JB: It could be that we will find interesting ones that are going to be able to benefit from these broader trends like EV. It's certainly something that we are looking at all over the world, as well. We're looking with some caution at traditional businesses that might be displaced by EV. So we're always thinking about what are the disruptive factors so if it was a traditional automotive parts, business, obviously, that might have some challenges going forward in an EV dominated universe. We have a business in the United States that provide software for collision repair centers. And we're obviously thinking about what lies down the road, in an environment with autonomous driving vehicles. And so we try to keep our finger on the pulse, and remain knowledgeable. One of our bigger investments is a water company. And globally, water is going to continue to be a really important factor. And so we're investing globally in building this company. And so whether it's renewables, EVs, water more broadly, we would love to find great investment ideas that align with the future of making the planet a healthier, better place to live.

Despite having a broad sectoral approach is there a no go for Advent in India?
DM: I think that we try to really create expertise that we can tap globally. And so a no-no is going to be some place that we really don't have the domain expertise. It only takes two horses for a horse race. And PE is a winner take all business, which means in order to succeed in winning an asset, you've got to be really knowledgeable and prepared to pay that little bit extra to be the winner. There are certain areas like real estate where many of our peers are very active and is among the largest area of investment. There is nothing wrong with real estate. We simply don't have it as our mandate.

For a buyout fund, isn’t it very hard to take a company private in India or raising leverage on shore. Aren’t they major handicaps?
DM: It's never easy to take a company private. Every market has very specific rules and regulations around public shareholders. So I don't think India is alone in that challenge. Most markets, obviously want to make sure that you protect the public shareholders. And in doing so, often it creates a more complicated path to do a public to private. In terms of the financing related issues, you know, those ultimately get factored into the price.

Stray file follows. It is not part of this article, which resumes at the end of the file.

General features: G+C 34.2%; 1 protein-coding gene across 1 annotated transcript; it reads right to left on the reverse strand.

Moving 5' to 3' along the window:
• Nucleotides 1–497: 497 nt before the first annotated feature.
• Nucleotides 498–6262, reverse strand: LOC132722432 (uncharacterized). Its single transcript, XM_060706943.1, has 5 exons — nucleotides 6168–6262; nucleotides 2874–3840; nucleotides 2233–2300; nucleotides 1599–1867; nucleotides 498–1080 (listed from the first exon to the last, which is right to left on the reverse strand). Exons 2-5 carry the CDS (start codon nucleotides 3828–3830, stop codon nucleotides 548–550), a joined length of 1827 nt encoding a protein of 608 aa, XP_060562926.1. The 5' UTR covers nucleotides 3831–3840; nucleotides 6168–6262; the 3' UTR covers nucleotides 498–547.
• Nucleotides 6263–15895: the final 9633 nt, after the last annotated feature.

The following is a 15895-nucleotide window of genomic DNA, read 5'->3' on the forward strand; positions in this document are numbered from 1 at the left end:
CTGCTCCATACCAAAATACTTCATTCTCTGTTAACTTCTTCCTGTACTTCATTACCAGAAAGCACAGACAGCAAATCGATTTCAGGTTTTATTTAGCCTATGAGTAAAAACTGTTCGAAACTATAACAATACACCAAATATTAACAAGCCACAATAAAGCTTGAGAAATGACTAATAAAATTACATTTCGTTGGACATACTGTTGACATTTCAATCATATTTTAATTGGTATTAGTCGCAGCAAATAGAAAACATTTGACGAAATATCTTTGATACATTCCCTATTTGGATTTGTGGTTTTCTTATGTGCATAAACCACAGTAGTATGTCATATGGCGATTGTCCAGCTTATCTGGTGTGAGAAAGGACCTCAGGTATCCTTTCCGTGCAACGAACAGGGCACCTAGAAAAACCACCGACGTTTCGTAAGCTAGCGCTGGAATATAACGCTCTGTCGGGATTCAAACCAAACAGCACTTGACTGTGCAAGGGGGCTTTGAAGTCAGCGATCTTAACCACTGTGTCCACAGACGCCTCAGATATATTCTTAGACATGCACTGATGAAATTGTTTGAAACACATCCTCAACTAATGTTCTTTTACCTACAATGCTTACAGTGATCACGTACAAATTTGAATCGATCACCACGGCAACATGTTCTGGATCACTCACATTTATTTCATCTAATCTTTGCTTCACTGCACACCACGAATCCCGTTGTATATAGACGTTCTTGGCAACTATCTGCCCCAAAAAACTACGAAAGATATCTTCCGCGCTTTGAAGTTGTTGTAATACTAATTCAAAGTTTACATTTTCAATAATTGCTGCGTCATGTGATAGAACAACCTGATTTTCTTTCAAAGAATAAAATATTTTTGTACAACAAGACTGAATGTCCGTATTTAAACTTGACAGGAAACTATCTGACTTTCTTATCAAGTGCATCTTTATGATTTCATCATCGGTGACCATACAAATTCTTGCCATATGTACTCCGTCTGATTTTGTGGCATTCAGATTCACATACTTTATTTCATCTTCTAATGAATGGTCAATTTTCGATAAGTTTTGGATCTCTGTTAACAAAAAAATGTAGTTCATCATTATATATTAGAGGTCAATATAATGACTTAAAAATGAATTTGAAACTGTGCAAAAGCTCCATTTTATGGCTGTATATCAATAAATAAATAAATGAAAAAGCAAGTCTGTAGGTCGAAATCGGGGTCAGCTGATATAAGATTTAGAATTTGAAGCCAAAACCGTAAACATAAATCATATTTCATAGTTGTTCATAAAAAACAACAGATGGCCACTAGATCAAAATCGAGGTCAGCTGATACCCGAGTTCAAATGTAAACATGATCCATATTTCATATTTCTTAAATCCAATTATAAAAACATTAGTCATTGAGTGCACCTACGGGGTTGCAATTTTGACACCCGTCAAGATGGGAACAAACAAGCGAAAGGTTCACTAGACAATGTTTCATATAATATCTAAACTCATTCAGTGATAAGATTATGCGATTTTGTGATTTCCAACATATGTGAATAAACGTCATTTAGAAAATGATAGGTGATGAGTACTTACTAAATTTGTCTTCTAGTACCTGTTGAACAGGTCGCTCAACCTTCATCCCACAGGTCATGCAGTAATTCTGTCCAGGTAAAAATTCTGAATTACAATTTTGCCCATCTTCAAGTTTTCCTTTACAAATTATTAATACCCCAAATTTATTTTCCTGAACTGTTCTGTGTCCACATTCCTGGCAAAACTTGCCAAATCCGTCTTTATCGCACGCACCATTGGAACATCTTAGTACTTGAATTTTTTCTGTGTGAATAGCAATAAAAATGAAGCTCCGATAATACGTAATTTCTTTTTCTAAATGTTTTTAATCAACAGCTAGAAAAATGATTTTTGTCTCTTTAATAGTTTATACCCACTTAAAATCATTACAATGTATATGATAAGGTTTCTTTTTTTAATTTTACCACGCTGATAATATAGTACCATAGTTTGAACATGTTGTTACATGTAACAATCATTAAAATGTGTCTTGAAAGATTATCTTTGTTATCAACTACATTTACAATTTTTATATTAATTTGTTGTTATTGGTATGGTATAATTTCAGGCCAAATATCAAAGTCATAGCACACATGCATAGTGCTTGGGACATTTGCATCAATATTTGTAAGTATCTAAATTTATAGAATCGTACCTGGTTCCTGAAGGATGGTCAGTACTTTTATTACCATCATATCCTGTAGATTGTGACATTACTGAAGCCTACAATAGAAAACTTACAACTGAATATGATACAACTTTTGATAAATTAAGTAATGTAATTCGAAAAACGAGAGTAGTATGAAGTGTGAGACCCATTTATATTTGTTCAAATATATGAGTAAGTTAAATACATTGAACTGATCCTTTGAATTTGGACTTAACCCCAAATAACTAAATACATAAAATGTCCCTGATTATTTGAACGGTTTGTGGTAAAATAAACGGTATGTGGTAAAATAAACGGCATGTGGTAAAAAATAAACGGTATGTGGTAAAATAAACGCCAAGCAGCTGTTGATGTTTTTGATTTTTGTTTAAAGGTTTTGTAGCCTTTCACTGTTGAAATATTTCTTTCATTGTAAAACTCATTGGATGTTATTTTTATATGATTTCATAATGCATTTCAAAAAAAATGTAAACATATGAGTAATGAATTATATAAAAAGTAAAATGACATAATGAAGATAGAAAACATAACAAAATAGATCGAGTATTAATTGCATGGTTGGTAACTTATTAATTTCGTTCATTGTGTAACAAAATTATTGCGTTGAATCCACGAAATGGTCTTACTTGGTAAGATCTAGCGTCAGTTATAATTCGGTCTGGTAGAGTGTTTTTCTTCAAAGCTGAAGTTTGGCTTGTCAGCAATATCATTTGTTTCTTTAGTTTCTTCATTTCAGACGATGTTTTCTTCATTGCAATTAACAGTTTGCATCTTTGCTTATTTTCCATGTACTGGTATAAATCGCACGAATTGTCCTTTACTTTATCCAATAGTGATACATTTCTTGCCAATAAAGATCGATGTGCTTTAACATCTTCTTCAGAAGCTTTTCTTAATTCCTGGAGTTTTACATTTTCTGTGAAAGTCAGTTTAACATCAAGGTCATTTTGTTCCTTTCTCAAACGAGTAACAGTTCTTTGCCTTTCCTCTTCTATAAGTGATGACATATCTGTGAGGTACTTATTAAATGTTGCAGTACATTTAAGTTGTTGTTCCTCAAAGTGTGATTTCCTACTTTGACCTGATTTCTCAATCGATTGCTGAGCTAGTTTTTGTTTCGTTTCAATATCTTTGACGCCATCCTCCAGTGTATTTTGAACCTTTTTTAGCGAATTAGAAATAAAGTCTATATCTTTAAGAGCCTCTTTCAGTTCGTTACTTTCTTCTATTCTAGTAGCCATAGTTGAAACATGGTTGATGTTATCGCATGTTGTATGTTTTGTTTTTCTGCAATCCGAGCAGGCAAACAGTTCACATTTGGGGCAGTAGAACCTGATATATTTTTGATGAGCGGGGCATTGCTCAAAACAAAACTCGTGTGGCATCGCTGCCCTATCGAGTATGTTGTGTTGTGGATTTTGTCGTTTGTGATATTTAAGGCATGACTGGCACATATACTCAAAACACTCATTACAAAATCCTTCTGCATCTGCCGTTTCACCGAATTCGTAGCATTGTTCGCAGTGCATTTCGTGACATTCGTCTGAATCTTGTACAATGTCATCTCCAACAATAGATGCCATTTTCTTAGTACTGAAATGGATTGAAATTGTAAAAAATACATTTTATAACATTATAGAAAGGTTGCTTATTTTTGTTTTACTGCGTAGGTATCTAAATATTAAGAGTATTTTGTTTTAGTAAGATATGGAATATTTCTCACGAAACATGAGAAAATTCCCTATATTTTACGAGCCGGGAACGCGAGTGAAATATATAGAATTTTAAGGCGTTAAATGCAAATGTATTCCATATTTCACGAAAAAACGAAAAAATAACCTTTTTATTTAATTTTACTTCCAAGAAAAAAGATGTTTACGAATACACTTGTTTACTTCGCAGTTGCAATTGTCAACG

This is also the boom time in terms of PE fundraising. You yourself have raised almost $20 billion across 2 funds this year. Are we looking at a problem of plenty with so much of fire power. Could it impact performance of funds as an asset class?
DM: You've always got to have some realization that you've got to be careful, as you're thinking about deploying capital. We never think that it is ever some beginning of a party but it also has never felt like a good time to invest. The best time to invest turned out to be at the downturn in 2009. But then you were staring into the abyss and it didn’t feel like a good time either. Capital will always flow to areas that provide the best returns. Yes, it does make competitive levels higher and things more difficult.

The flexibility that we have in terms of capital allocation and time horizons is a big plus. We run with a global mandate. This is our fourth $10 billion plus size fund. So we've been investing at scale for quite a long time, and I think most of our peers, a lot of them have been through this downturn that occurred back in the ’08 to 2010 timeframe. And even with the capital that exists today are showing quite a bit of restraint, as well as knowledge of the history and so we recognize that there are higher prices and more capital, but that also I think, as an industry, we've grown wiser from the experiences of the past.

JB: I think that we're very optimistic about the future of progress because essentially, PE is fundamentally about a more effective governance model. We don’t see our investments as just capital, but it is capital along with engagement and better governance to drive alpha, and there’s always going to be companies that could benefit from this.

Your last four global private equity funds have produced a net internal rate of return of 23%, as against 11% return investors would have received putting their money in the S&P 500 Index over the same time period. Where does India fall in this? Do you think in a market like ours, we need to recalibrate the returns expectations?

DM: We are not going to be able to comment on specific returns from just a regulatory standpoint. When we think about returns, we're using our global underwriting standards and we don't change those for India or for any other market. So we wouldn't invest here unless we thought we could meet or exceed our global underwriting criteria.